Tag Archives: cow’s milk cheese

Isle of Wight Blue

I find myself drawn to cheeses for different reasons: maybe because I want to try something from a new region; maybe because I just fancy a certain type of cheese; or sometimes for a random reason. In this case, I thought it had gorgeously striking packaging, so – boom – it was in the bag:


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Cornish Gouda with Honey and Clover

I recently wrote about my conversion to cheese with bits in (not that ‘full turkey dinner’ stuff, though, I draw the line at that). Whereas I used to shy away from any cheese that had been ‘mucked about with’ (to quote one cheese professional I met), I am now willing to give such cheeses a try, having found such beauties as Posbury and Vulscombe. So it was that when I recently ordered some cheese, I added this one to the basket:

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Radicchio and Durrus Risotto


I’m sure you have all been on the edge of your seats, waiting to hear of my progress up the allotment waiting list. Well, big news here, I have a plot! I’ve been pretty lucky to inherit a patch that’s been well-cared for until recently, compared to some of the weed forests that are also up for grabs. In fact I’ve been pretty lucky full-stop, considering that I live in London where some waiting lists are 40 years long and people even put their children down to secure an allotment for their future middle age!

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Troglodytes and Turophiles (or, a Tale of Cave-dwellers and Cheese-lovers)

Wookey Hole Cheddar

Many myths abound about the origins of Cheddar and why the world-famous cheese took its name from a small village in Somerset. One is that a milkmaid left a pail of milk in the Cheddar Gorge caves for safety and when she returned found that it had turned into a delicious cheese. Another tale features some monks on a pilgrimage to nearby Glastonbury, a thunderstorm and some similarly transformative milk. Whilst anyone who has ever left milk in the fridge and gone on holiday for a fortnight will view such tales with scepticism, there’s no doubt that the cheese does take its name from the village of Cheddar which lies at the foot of the famous caverns. And, if you go down to the caves today, albeit the nearby Wookey Hole caverns, you’ll once more find some cheese.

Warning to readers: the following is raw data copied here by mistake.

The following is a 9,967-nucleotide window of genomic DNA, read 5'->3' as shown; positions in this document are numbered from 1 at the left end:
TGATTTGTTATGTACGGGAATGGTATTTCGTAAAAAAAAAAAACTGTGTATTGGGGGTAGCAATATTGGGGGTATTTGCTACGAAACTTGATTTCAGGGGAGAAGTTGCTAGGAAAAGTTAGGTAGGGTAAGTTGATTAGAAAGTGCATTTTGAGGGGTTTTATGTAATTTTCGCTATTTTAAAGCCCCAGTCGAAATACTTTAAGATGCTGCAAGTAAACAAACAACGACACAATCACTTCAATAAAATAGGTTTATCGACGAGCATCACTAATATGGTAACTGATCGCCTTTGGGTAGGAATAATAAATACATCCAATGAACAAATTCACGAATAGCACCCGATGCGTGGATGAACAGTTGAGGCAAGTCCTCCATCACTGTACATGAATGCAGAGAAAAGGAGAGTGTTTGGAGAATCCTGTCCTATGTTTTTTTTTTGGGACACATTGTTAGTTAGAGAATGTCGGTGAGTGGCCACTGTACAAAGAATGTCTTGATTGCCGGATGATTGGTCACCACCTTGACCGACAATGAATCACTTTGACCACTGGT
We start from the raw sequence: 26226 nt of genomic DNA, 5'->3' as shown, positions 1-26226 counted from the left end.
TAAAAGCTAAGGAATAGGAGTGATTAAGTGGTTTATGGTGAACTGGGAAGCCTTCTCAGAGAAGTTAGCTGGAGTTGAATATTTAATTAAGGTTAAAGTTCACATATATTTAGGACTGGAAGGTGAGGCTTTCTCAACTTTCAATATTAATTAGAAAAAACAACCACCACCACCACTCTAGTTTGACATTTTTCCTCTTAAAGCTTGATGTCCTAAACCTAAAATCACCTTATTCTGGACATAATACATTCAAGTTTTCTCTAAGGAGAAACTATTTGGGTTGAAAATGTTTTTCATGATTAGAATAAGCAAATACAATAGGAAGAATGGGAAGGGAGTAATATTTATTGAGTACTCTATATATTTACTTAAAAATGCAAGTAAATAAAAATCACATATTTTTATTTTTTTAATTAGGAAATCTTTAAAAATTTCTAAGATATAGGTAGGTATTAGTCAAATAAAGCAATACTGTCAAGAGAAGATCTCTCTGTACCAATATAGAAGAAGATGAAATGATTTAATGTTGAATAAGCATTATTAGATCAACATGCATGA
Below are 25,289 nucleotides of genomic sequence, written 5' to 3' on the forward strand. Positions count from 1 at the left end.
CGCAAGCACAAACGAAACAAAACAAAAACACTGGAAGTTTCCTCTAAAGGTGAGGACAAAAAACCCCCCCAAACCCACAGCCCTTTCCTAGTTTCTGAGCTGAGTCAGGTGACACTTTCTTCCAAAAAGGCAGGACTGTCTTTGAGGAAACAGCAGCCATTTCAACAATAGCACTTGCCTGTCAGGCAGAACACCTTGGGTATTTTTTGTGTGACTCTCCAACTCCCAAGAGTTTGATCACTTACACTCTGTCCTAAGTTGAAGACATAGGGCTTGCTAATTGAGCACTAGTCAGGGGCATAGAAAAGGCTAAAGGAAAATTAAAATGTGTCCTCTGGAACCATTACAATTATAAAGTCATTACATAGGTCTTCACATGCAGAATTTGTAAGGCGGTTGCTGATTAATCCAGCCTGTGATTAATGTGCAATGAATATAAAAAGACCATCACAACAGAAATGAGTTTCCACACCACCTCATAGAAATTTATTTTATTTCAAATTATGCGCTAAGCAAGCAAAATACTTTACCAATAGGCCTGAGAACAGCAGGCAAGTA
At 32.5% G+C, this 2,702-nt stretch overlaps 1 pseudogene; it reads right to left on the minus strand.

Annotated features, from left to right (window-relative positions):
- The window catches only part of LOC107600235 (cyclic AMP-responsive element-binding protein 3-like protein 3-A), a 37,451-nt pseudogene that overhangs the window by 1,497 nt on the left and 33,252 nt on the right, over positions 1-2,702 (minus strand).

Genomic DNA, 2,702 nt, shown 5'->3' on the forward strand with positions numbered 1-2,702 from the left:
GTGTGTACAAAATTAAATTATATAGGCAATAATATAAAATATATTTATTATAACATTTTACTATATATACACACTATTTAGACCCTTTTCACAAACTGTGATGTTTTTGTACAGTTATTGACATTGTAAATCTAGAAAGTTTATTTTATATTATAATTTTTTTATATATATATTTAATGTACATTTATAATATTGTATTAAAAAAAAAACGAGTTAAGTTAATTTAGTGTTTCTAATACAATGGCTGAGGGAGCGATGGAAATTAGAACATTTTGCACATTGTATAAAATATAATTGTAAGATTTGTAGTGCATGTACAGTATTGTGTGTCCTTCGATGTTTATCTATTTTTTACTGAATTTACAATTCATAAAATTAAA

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Caws Llain and Lancych Mature

Well, no-one can say that I didn’t get my cheese-worth from my recent ramble around West Wales. Following last week’s Visit to Caws Teifi and the previous post about Y-Fenni, I am back this week with a double bill of Welsh cheesiness from the Caws Cenarth cheesemakers. My eldest son and I visited the farm and watched the cheesemakers in action from the purpose-built viewing room. It’s a great way to see the process, although I felt a bit sorry for them – what if they fancy talking to themselves or scratching their bottom? We chose today’s cheese through the simple process of: we’ll taste everything we can get our hands on in the farm shop and then you can choose one to buy and I’ll choose one. Caws Llain (top picture) is my choice and Lancych Mature (bottom) is my offspring’s:

Caws Llain Caws Cenarth

Lancych Mature

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Eek, it’s been quite a while since my last post but, in my defence, I have been on some intrepid cheese travels, exploring the beautiful coast and valleys of West Wales and eating rather a lot of local cheese along the way. More of that soon but first I bring you Y-Fenni, a little number I picked up in a deli in the pastel-pretty seaside village of Aberaeron:

y-fenni cheese

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The Duke and Duchess

This week’s cheeses (yes, it’s a rare double-bill this week!) have had me thinking about what sort of cheese I’d like to be immortalised as. It’s a tricky one. Much as I adore blue cheese, its main characteristics are mould and stinkiness, which I’m not sure I’d like to be summed up by. Ditto smear-ripened cheese which is a bit of a smelly joke. Perhaps a farmhouse cheddar? But then that just brings up words like ‘earthy’ and ‘robust’ which would make me sound like a used tractor. Hmmmm… Anyway, republicans look away as this week I bring you The Duke and Duchess:

duke of cambridge cheese duchess of cambridge cheese
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